The Great Depression Books for Kids

Learn about the Great Depression through these engaging Great Depression books for elementary and middle school students.
Learn about the Great Depression through these engaging Great Depression books for elementary and middle school students.

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The Great Depression Books for Kids

These books are loosely listed by age-appropriateness, starting with early elementary and ending with middle school.


Kit Kittredge: An American Girl

Kit is a young girl growing up in the midst of the Depression. This series gives an accurate look at life during the Great Depression great for early elementary students. There are six books in Kit’s stories, plus mysteries and an introduction to the depression called Welcome to Kit’s World.

Out of the Dust by Karen Hesse

Written in free verse poem, young Billie Jo struggles with losing her mother and her temperamental father. This is a good Newbery winner that offers a look into the Great Depression.

The Sound of Silence by Myron Uhlberg

Myron Uhlberg grew up hearing to two deaf parents throughout the 1930s and 1940s. Growing up, Myron had to balance being hearing in a silent home and taking on the role of translator for his parents. When his brother was diagnosed with epilepsy, he found himself acting as his brother’s caretaker.

This book was fascinating on so many levels and offers a great perspective on dealing with difficult situations. Although it doesn’t focus much on the Depression, it still offers insight into some of the attitudes of the time period and it is interesting to see how deaf people were unfortunately treated in the 1930s.

A Long Way From Chicago by Richard Peck

In this collection of short stories, two siblings, Joey and Alice, go to live with their grandmother in the country for a week every summer.

Year Down Yonder by Richard Peck

During the Great Depression, 15-year-old Mary is sent to live with her crazy grandma on a farm – a stark contrast to life in Chicago. This Newbery winner was not my favorite, but it has good reviews. It’s the sequel to A Long Way From Chicago.

Bud, Not Buddy by Christopher Paul Curtis

It’s 1936, in Flint, Michigan, and when 10-year-old Bud (not Buddy) decides to hit the road to find his father, nothing can stop him. This is a fun book great for all ages.

Out Of The Dust (Edition unknown) by Hesse, Karen [Paperback(1999£©]The Sound of Silence: Growing Up Hearing with Deaf ParentsA Long Way From Chicago (Puffin Modern Classics) by Peck, Richard (2004) Paperback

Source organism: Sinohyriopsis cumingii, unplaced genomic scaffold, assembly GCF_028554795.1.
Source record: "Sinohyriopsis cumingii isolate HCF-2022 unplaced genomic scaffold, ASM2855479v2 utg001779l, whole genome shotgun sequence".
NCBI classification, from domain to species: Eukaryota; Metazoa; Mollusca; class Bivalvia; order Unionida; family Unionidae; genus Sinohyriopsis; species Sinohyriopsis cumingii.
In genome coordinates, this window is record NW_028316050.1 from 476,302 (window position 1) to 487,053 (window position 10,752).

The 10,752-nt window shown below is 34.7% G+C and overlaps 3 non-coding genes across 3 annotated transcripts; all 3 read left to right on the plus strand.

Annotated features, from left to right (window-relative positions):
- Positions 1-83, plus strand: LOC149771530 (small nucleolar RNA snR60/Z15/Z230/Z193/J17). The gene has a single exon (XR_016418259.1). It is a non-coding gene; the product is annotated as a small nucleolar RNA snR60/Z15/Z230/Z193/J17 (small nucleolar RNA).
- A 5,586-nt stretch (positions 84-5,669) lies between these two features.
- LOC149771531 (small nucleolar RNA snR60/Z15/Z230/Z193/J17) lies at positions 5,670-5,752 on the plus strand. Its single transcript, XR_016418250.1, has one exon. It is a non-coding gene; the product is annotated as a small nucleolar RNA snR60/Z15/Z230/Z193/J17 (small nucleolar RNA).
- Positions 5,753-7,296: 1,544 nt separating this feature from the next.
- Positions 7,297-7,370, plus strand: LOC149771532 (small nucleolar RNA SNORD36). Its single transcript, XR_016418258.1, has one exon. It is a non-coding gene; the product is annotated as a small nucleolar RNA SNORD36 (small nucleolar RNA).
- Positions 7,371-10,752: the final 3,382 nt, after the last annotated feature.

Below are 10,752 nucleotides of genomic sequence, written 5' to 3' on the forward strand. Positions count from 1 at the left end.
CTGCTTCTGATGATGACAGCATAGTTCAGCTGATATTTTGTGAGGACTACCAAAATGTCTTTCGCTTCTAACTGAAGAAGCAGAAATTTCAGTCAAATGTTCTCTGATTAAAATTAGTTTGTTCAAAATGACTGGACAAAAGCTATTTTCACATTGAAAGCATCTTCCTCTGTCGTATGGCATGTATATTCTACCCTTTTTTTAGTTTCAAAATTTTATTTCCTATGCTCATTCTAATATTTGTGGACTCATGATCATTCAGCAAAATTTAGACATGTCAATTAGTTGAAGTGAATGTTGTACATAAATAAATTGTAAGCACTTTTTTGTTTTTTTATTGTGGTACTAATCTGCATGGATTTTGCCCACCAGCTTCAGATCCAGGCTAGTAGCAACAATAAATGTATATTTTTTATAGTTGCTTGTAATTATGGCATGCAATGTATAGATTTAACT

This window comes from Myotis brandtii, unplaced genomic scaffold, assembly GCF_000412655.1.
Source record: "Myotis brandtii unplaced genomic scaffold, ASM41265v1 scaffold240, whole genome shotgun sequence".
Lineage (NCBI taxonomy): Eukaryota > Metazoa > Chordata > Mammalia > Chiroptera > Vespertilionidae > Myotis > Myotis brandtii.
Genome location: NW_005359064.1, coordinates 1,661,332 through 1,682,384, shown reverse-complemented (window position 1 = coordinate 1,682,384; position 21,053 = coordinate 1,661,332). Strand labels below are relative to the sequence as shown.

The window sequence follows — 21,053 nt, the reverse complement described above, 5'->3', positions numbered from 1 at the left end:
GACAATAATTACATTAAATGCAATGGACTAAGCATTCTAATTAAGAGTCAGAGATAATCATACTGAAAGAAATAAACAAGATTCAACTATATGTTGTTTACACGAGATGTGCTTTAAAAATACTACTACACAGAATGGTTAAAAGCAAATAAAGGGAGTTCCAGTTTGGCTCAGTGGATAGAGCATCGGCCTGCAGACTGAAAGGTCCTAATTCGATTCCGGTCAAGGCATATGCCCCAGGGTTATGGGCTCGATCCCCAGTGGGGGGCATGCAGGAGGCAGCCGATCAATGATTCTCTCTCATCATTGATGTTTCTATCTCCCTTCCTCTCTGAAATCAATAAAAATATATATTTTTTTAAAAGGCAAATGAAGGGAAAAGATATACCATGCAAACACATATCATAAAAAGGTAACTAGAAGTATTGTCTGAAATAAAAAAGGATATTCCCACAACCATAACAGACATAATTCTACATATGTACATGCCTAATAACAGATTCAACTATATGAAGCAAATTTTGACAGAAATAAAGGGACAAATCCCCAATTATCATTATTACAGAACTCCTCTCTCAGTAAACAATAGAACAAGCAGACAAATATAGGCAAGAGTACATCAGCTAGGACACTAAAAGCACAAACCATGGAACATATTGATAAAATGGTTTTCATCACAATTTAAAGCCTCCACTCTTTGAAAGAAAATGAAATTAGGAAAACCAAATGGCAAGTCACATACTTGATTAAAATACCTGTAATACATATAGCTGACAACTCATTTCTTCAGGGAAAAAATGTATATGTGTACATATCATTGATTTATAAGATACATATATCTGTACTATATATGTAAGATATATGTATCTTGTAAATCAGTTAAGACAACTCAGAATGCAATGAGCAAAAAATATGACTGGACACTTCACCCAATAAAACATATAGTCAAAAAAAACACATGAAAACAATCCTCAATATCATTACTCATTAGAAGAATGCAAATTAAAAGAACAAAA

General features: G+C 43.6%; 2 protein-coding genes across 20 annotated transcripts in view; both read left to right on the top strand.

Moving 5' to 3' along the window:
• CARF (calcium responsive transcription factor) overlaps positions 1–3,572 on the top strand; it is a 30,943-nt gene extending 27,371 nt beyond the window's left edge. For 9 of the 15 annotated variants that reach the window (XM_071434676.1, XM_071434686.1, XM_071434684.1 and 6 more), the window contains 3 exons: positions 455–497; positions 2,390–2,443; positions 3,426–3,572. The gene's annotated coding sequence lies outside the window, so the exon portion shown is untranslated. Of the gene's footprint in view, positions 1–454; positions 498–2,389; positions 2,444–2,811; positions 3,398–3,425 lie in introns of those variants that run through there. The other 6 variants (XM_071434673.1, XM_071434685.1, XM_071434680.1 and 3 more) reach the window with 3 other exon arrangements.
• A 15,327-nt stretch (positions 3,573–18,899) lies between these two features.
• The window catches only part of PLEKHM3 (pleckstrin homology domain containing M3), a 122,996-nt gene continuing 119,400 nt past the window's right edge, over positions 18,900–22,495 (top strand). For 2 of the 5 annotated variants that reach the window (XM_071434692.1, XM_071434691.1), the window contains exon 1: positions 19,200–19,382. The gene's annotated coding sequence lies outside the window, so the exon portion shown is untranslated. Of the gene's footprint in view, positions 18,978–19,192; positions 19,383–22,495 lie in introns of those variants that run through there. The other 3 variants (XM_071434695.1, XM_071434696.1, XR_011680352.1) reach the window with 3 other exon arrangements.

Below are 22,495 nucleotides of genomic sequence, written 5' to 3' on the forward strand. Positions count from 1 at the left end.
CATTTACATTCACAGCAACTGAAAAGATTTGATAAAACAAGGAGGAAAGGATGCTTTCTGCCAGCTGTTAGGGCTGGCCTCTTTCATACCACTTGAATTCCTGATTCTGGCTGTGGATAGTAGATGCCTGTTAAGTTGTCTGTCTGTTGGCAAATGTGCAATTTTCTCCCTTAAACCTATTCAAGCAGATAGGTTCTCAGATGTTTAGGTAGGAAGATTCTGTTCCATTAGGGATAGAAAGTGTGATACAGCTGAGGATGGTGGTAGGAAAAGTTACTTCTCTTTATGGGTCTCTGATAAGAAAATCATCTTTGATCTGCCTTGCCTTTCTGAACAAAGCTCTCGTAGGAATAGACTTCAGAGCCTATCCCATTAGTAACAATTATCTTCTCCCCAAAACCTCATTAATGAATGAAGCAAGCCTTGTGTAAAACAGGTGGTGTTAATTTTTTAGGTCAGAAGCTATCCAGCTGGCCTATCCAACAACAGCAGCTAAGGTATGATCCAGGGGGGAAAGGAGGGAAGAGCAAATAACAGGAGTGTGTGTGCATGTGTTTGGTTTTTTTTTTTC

The Mighty Miss Malone by Christopher Paul Curtis

12-year-old Deza Malone has a great family and is the smartest girl in her class. Her life is going well, until the Depression drives her father away in search of work. After not hearing from him for several weeks, Deza, her mother, and her brother set out on a journey to find him. This novel tackles tough subjects like prejudice, racism, and poverty well and I’d highly recommend it for grades 5+. Grab the book study here.

Christmas After All by Katherine Lasky (Dear America)

Set in Indianapolis, Indiana, twelve-year-old Minnie Swift must navigate through the Depression during Christmastime. I haven’t read this one, but I’ve read several others in the series. Sometimes they may cover mature topics, so it’s best for grades 5+.

Survival in the Storm by Katelan Janke (Dear America)

Author Katelan Janke won a Dear America writing contest in sixth grade and had Survival in the Storm published as a 14 year old. Set in Texas in 1935, Grace Edwards and her family must endure the horrible Dust Bowl. Will her family farm survive?

The Journal of CJ Jackson: A Dust Bowl Migrant by William Durbin (My Name is America)

This series is the “boy” companion to the Dear America series and it is written in a journal form. A young farmer and his family are forced to relocate to California because of the Dust Bowl.

Nothing to Fear by Jackie French Koller

Thirteen-year-old Danny and his family are struggling during the Depression. After his father leaves, it’s up to Danny and his mom to make ends meet. The title comes from, “there is nothing to fear but fear itself.” The cover of this one is boring, but it’s an engaging read for middle school students.

Moon Over Manifest by Clare Vanderpool

Abilene is sent to live with a friend over the summer while her father works. She stops her journey in Manifest, Kansas, in order to learn more about her father. This is a lovely story of loss and redemption, but best for grades 6+. Moon Over Manifest was awarded the 2011 Newbery medal.

The Mighty Miss MaloneChristmas After All (Dear America)Nothing to Fear (Gulliver Books)


Roll of Thunder, Hear My Cry by Mildred D. Taylor

This Newbery Award winning classic tells the story of nine-year-old Cassie Logan as she battles racism in Mississippi during the Depression.


What was the Great Depression? by Janet Pascal (Who Was? Series)

There’s a reason this series is popular among elementary students around America. These books offer an informative glimpse into a variety of subjects.

Dust to Eat by Michael Cooper

The Dust Bowl was a severe drought during the Depression that caused thousands of Americans to move to California. This book is brief but well written and great for grades 6+.

Crash by Marc Favreau

Crash is a nonfiction book that tells the story of the Great Depression through the Americans who lived through it. From factory workers to the life of President FDR, Crash is engaging and memorable and includes many vivid pictures to bring the stories to life. Grab the book study here.

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